When two people file for a joint mortgage, it’s important to understand that it’s not necessary to be married. In fact, more and more people apply to finance a home together without having officially ‘tied the knot.’ Still, both parties need to be clear early on that they’re both going to be responsible for the mortgage payment. Adding two or more people on a mortgage application means there will most likely be more income. And more debt. But there’s more to it. It also includes how the couple will take title.
Applying for a Joint Mortgage
Further, all financial aspects of everyone on the joint mortgage application will be evaluated. When there are two or more people applying for a joint mortgage and buying a home, there will be multiple credit scores and credit reports. When there are two or more applicants, the lender will use the lowest middle score presented. There are three main credit repositories, Experian, TransUnion and Equifax. All three use the very same algorithm when calculating the three-digit score. They will be similar but rarely exactly the same. This is due to different reporting periods and businesses that do not report to all three agencies.
Looking at Credit Scores
Let’s say one applicant’s credit scores are 742, 749 and 726 and the other trio of scores is 750, 775 and 730. The first applicant’s middle score is 742 while the second applicant’s middle is 750. The qualifying score in this scenario is then 742, being the lowest of the two scores reported. This can be a problem if the reported scores for one borrower are 580, 619 and 590. The same two people can be on the application and the qualifying score would be the lower of the two middles, or 590. One applicant’s scores can’t offset the other’s damaged scores nor are they averaged together.
In this scenario, if one individual has scores too low to qualify for the joint mortgage, the person with the low scores can be removed from the loan application entirely in an attempt to qualify for the new mortgage with just the one income. If both incomes are needed and one person has poor credit, this can present a challenge.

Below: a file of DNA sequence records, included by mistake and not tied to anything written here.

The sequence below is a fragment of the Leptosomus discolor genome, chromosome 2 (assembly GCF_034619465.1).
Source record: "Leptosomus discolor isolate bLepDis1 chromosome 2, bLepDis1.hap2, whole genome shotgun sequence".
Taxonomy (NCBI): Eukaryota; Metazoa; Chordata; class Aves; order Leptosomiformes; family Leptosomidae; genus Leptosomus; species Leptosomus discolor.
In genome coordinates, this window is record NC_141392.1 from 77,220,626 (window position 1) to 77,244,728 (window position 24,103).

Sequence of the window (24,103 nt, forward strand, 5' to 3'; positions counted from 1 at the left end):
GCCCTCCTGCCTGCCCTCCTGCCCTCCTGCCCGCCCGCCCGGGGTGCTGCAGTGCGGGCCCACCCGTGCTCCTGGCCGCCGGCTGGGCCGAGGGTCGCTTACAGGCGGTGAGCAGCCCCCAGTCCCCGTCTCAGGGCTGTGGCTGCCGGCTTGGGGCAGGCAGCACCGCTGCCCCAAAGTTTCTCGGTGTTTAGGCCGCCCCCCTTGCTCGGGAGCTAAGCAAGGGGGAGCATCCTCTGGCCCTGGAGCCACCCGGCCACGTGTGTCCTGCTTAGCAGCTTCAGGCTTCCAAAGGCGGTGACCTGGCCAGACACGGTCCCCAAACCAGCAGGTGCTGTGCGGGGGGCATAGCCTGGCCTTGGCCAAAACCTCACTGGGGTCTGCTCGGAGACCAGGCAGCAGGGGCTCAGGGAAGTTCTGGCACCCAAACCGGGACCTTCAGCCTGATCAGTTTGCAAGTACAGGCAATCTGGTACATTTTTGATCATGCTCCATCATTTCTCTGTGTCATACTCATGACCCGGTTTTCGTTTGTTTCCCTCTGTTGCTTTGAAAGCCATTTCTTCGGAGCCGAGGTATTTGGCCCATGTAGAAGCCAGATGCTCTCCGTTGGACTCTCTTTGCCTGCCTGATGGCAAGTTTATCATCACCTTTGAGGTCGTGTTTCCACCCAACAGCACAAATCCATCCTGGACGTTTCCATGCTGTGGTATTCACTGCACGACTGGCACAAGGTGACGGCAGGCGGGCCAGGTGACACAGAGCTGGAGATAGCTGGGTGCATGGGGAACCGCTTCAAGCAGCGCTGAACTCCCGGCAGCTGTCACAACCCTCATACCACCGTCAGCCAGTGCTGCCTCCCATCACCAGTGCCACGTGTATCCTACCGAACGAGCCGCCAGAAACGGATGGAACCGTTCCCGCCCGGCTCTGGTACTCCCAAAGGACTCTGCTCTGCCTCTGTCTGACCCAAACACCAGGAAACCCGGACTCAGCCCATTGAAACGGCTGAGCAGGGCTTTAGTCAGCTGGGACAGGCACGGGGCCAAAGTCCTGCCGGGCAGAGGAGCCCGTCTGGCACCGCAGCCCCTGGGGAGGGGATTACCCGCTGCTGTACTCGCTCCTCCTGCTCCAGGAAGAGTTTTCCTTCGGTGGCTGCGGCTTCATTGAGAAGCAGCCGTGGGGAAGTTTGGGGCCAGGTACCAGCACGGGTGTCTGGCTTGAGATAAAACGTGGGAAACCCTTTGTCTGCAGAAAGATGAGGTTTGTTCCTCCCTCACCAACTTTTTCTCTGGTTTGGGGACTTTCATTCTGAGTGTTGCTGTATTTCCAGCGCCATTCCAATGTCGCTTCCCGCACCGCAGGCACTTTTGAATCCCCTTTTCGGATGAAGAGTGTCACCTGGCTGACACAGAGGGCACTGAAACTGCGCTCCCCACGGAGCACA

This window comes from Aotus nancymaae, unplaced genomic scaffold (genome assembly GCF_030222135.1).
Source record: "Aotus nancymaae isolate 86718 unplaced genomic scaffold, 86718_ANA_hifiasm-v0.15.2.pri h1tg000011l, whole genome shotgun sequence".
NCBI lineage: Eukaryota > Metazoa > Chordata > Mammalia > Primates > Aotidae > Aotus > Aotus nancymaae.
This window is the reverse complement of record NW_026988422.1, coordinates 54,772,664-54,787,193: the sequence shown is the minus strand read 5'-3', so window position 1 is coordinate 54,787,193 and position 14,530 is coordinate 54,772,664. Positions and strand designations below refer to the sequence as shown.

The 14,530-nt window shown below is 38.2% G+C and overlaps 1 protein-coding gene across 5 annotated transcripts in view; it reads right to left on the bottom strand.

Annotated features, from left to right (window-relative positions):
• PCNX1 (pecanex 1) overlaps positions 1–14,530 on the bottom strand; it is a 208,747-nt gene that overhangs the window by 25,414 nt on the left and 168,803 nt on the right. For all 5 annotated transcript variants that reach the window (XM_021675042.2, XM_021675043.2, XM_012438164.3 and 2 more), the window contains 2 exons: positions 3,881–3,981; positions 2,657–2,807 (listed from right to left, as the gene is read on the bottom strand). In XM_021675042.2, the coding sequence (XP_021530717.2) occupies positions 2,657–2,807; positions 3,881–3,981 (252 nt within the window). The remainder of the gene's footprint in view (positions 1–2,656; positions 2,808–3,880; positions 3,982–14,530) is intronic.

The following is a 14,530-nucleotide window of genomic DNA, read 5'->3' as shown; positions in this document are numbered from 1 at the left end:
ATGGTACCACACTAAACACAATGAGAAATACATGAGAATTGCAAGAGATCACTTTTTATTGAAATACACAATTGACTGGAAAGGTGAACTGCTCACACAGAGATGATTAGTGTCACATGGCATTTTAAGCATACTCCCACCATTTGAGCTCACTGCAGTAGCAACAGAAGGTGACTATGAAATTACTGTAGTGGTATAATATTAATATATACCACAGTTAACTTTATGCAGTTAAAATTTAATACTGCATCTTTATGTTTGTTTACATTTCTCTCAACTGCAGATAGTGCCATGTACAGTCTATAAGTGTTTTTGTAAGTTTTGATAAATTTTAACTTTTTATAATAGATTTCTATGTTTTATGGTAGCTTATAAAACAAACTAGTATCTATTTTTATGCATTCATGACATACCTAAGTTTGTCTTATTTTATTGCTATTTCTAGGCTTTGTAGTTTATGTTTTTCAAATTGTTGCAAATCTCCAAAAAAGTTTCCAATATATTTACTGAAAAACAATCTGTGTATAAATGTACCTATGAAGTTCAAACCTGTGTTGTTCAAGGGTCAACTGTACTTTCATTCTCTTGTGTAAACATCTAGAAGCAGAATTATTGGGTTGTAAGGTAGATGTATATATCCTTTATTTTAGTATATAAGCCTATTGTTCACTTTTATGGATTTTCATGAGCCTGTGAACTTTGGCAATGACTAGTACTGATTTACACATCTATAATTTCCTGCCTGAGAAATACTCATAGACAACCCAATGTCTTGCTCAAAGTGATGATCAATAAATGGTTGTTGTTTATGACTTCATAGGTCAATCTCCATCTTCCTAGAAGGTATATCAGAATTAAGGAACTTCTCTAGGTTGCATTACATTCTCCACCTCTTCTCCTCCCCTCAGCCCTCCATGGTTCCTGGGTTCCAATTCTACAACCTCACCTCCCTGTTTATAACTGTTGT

Verifying Income and Affordability
The same goes for income. The total income for all applicants can be used in most cases. But if someone on the application is self-employed and their business shows a loss for the past two years, that loss is deducted from the overall income on the application. In this scenario, removing the individual with the losses from the application can rectify this situation.
Deciding Ownership and Title
Now, as it relates to taking title. Taking title under ‘joint tenancy’ is the most common for married couples and domestic partners. Joint tenancy means there is an inherent right to survivorship. If one of the individuals die, full ownership automatically transfers to the surviving partner. Another way to take title is called ‘community property.’ In California and in other community property states, someone that is married or registered domestic partners are treated as one borrower as it relates to ownership. In a community property, if one of the applicants dies that individual’s ownership doesn’t automatically transfer to the remaining spouse or partner. It can be subject to probate. However, taking title as ‘community property with right of survivorship’ does mean ownership automatically transfers to the other owner(s).
Tenancy-in-common is another form of ownership but unlike joint tenancy and community property, the degree of ownership can be different. One individual might own 15% while another owns 30% with the rest being distributed to others listed as ownership. If one of the owners passes away, that ownership is transferred to the individual’s heirs or whoever the individual names as an heir in the form of a will.
It’s typically an automatic that a married couple or domestic partners who apply for a loan together will have both their incomes, credit and debts lumped together when the loan application is submitted and evaluated. But there is no requirement the couple must be married.
If you’re not sure, just give me a call or send an email and tell me your situation and I can provide the needed guidance and answer questions about both ownership interests and qualifying for a joint mortgage.